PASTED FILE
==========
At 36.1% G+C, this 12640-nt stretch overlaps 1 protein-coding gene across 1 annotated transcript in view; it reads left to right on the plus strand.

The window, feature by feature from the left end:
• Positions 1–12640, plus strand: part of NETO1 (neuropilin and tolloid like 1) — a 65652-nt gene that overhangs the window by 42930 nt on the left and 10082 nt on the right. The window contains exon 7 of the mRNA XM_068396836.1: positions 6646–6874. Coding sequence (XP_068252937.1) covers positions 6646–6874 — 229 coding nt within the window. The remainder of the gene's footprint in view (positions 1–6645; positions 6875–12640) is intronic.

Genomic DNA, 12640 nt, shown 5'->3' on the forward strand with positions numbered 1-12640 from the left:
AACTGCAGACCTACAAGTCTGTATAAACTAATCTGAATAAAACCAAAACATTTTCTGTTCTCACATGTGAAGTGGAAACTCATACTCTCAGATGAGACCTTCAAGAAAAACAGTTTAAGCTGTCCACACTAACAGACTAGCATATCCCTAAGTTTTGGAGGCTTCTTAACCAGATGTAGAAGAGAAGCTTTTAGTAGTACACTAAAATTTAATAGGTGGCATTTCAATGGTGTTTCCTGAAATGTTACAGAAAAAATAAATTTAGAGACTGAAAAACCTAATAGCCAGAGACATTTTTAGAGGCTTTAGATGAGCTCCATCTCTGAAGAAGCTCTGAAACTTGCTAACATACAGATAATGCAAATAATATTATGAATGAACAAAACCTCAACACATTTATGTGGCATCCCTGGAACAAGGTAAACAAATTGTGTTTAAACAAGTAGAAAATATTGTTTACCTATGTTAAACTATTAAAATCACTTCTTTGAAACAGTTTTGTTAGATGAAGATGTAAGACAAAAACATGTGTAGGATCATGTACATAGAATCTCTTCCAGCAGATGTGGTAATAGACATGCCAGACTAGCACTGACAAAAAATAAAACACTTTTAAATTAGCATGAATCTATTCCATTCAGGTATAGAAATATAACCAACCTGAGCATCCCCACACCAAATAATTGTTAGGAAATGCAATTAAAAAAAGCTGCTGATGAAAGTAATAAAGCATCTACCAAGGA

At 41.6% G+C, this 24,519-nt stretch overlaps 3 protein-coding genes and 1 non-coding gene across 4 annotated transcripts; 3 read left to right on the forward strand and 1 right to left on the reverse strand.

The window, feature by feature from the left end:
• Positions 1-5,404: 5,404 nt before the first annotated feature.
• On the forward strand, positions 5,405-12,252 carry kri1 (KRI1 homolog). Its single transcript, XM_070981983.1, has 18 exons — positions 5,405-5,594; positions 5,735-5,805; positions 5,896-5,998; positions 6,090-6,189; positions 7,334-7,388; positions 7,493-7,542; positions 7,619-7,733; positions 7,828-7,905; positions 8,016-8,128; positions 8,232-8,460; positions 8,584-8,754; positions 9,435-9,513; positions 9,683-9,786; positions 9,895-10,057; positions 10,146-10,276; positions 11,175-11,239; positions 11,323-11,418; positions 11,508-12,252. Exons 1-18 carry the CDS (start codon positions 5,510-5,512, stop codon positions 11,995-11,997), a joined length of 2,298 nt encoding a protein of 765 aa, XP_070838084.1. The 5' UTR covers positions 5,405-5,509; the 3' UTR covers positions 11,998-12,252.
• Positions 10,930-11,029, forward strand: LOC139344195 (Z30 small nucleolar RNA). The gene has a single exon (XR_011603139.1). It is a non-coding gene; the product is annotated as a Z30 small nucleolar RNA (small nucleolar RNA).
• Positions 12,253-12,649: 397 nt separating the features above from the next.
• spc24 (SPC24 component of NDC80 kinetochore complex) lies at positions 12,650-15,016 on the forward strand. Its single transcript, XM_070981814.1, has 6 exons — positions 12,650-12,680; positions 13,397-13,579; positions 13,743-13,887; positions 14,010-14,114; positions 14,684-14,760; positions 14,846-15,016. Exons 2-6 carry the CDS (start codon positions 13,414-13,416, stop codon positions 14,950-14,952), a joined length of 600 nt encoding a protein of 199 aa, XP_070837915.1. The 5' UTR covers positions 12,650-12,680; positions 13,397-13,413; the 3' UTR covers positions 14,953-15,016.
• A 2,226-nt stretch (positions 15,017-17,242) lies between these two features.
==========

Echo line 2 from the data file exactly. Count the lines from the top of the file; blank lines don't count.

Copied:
The window, feature by feature from the left end: